J. Humbert Riddle’s Birthday Ode, Part IV

J. Humbert Riddle’s Birthday Ode,
Delivered on Vacation
In the Isles, 2010

Editor’s Preface:
A new, extended version of
Perhaps Riddle’s most famous
Poem, written during a time
Of supposed sanity, and ease.

IV. Snow-Quiet Vienna

Once with Samuel too
In a town ringing
I went…
Towards sounds of fire raging,
Soft ash falling
And falling, churches
I thought too holy to burn,
Burn. Dreams
In that nether world
Of stuff of mists of mirrors. London
Burns, while you
Sleep. Yes,

In a savage land
I walked through days
Of rains and fogs.
Ceaseless wet.
Mud so thick
You sink and sank.

Guards more wild than rivers
We thought to subdue, so
Extreme our dreams
In lands without borders.

I also remember
Last speaking with Mozart.
Time and Death
In noxious rooms.
Silent sounds of
Marching music. While
White and limp
Fingers strum notes to
A death never to
Die. Unable

A body bloated cannot fit
A pale shirt on. Yes,

Dying candles that
Flicker in the winter chill
Let in from a window we forgot
To close. Such
Troubled days such
Rising and sitting, rising
And sitting. Moving
Like shadows on walls in
Snow-quiet Vienna. Songs

Written in the night.
A flourish of pens
By fires of ember
And coal.

Posted as part of Poets United Sunday Pantry.

On Poetry

Such careful crafting.
A poem. It demands
Such careful crafting.

Lines must meet at
The very end of lines.
A period. Or a comma,
Or that mysterious
Semicolon; what do
That odd dashes do?

And… those marvelous
Metaphors, those stirring
Similes sitting like lumps
Of gold in streams we search
For on mountain sides we just
Can’t quite reach. Flowing

And flowing through
Enjambed lines that push
Past pictures of pale
Pleasant pulses of all
Alliterative verse. So

Too those times when rhyme
Fits nicely in line

With this poem… this
Design of words that fit
So-and-so.

Posted as Part of Poets United
Midweek Motif

Star Thoughts

I think of them on
Warm wooden boards by
Deep, cool mountain streams.

Reflections on water that
Flows to a lake lost
In a solemn, star-studded
Wood. These

Stars above cabins locked
For months and for
Years of silence in the
Clapping aspens on passes where
The road is blocked by
Boulders but…

The stars are there. They
Are always there. Guides in
The dark of dreams in caves
Near quiet, unknown
Falls. Stars that light

Paths in pines that stretch
To the town we
Have been searching for,
Have been searching for…
These stars. I

Think of them.

J. Humbert Riddle’s Birthday Ode, Part III

J. Humbert Riddle’s Birthday Ode,
Delivered on Vacation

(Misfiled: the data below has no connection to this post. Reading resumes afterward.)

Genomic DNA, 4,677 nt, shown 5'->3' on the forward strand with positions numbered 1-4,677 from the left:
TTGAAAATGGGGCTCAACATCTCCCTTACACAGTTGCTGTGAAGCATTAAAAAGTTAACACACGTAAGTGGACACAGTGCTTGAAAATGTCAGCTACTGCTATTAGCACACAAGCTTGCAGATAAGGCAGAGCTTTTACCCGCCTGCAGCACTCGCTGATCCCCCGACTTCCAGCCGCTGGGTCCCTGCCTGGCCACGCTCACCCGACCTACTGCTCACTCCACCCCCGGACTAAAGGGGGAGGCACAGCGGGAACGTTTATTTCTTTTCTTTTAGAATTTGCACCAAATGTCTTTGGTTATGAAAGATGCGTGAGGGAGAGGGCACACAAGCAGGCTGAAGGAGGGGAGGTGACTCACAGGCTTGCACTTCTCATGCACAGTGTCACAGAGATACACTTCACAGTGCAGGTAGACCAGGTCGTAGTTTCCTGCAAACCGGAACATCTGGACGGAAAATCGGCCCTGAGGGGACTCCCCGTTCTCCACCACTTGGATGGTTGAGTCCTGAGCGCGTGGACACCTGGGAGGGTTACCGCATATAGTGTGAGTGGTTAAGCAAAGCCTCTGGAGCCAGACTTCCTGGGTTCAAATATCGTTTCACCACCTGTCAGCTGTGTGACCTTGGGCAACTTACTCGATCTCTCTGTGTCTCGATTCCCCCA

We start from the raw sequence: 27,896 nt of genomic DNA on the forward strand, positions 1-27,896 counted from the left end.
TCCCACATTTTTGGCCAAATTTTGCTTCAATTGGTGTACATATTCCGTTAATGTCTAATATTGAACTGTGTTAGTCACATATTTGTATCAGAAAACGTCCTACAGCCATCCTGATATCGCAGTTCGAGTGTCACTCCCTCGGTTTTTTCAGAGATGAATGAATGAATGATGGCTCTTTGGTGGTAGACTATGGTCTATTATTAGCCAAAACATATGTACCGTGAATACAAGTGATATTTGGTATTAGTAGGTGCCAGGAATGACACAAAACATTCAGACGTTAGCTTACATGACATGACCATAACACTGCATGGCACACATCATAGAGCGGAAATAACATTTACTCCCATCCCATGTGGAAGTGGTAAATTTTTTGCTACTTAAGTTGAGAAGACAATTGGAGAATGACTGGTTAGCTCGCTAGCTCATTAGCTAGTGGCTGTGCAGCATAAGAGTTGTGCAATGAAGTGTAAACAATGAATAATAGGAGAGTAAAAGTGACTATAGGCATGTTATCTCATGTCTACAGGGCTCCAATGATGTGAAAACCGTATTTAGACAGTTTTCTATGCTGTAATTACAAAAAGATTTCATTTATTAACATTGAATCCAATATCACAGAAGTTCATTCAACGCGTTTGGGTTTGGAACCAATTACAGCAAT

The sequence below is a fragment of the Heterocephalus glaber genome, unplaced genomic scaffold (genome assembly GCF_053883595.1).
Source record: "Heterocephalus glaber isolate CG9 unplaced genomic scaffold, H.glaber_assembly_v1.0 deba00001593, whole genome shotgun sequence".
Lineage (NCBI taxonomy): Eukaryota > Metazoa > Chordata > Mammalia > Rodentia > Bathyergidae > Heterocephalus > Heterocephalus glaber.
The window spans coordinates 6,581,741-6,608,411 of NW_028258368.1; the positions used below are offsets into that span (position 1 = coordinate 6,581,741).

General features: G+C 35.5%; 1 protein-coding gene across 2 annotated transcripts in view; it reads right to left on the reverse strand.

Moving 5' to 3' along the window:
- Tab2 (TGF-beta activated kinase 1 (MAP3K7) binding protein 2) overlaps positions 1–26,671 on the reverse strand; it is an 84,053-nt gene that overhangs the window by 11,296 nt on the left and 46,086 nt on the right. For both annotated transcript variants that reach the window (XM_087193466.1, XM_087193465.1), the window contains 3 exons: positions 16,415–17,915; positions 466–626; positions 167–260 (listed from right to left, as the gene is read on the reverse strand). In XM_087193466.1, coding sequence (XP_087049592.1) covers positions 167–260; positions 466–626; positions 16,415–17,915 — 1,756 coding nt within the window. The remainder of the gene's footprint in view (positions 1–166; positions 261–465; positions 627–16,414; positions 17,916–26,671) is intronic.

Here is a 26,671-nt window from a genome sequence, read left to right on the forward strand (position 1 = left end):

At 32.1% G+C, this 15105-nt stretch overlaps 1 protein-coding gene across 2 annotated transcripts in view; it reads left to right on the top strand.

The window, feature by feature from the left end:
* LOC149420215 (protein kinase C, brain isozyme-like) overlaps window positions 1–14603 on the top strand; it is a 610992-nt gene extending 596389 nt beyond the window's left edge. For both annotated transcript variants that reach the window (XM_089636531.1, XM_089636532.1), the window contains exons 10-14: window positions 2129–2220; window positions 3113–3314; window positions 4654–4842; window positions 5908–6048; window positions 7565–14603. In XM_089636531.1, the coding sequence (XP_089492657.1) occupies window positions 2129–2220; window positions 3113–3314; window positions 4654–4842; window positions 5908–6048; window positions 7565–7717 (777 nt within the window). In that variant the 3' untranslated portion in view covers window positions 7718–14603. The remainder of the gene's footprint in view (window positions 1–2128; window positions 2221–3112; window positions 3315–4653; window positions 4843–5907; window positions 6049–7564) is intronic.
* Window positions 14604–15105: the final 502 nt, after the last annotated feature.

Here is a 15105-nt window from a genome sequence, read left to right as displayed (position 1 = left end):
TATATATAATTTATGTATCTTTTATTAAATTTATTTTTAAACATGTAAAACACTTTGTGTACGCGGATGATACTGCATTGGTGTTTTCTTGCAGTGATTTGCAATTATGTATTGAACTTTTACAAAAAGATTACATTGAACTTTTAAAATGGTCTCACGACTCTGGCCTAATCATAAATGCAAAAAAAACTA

In the Isles, 2010

Editor’s Preface:
A new, extended version of
Perhaps Riddle’s most famous
Poem, written during a time
Of supposed sanity, and ease.

III. The Tap, Tap, Tap

In that city of passion
And poets, I mixed broken
Pigments for a shadow that
Clung to the walls, clung…
Painting and painting. Him

Dangling and hovering, him
In one hand a chisel while I
In the dark of Sixtus stare
At the impure light
Of candles at
Bare bodies born by quick,
Imperfect strokes.

An eye, quivering. The
Tap, tap, tap
Of paint dribbling
Onto
The floor. Also,

With Atahualpa once,
I and dirty and played
A game of chess one
Stormy, silent night.

Thunder
Breaking over quiet,
Distant peaks. The
Pound, pound of rain
Working on patchwork pavements
Nearby. While I

Stole his queen while the fire
Snapped nearby. I
Slipping pieces to my
Ripped pocket. The

Tap, tap of rain
Outside. Tap like

When walking
Down back alleys in
That tattered town of London.
Seeing a man –
Up against a wall,
Leaning with a broken sign swinging –

A stranger first I thought,
A man out on the sun,
And rain. Yet,

When the light hit right I saw
A beloved, immortal face
Whistling such a sweet tune,
Whistling such a sweet tune through
Puddles oozing up
Cracked, uncovered feet.
“Dah-ta,” “Dah-ta,”
“Dah-ta”
Floating like magic
Through the air.
Symphonies we cannot hear.
“Dah-ta.”
Tapping and tapping feet in tune.
“Dah-ta.”

Until, on a cold day at Whitehall I
Eyed an executioner
Masked, thinking of
A dull blade, a
Late night fire in forgotten
Forests. Then,
That Stuart of Two Shirts strutting
Out from chipped, sanctified crowns and
Sighing, sighing…

As the crowd gasps,
As the crowd gasps.

Posted as Part of Poets United Sunday Poetry Pantry

The Room

I do not know much
About the room
We thought we found down
That dank corridor
We never took.

It was far they say,
But dark like the day.

I remember we pointed
To it from cross-roads. That
We saw it once when
Rounding broken corners in towns
I cannot find since. The

Sound of a man who calls
To us from road-sides,
His voice in the trees beyond
The river. The noise

Of a door slamming shut
Behind us somewhere.

It was far they
Say and dark like
The day. Or…

The tap on a door at night.
The sudden realization
That it comes from across
The street somewhere, to

A window half-shuttered by
Blinds, with a light on
In the corner. It was far they…

Posted as Part of DVerse Open Link Night

On Stumbling On a Painting

On Stumbling On a Painting,
In the Depths of The Louvre

You paint it so
Well. You…
The clouds –
The storm –
The water so blue it seems
The sky. Yet,

The beach I cannot see,
The beach. The
Shoreline eroded
Away. While

A pale man, a lone
Man wanders with his
Back to us. Footprints

Lost to gray sands we
Cannot see. Only

The sea, the
Sight and soft smell
Of gray at,
The approach…
Of a storm.

Posted as part of Poets United Midweek Motif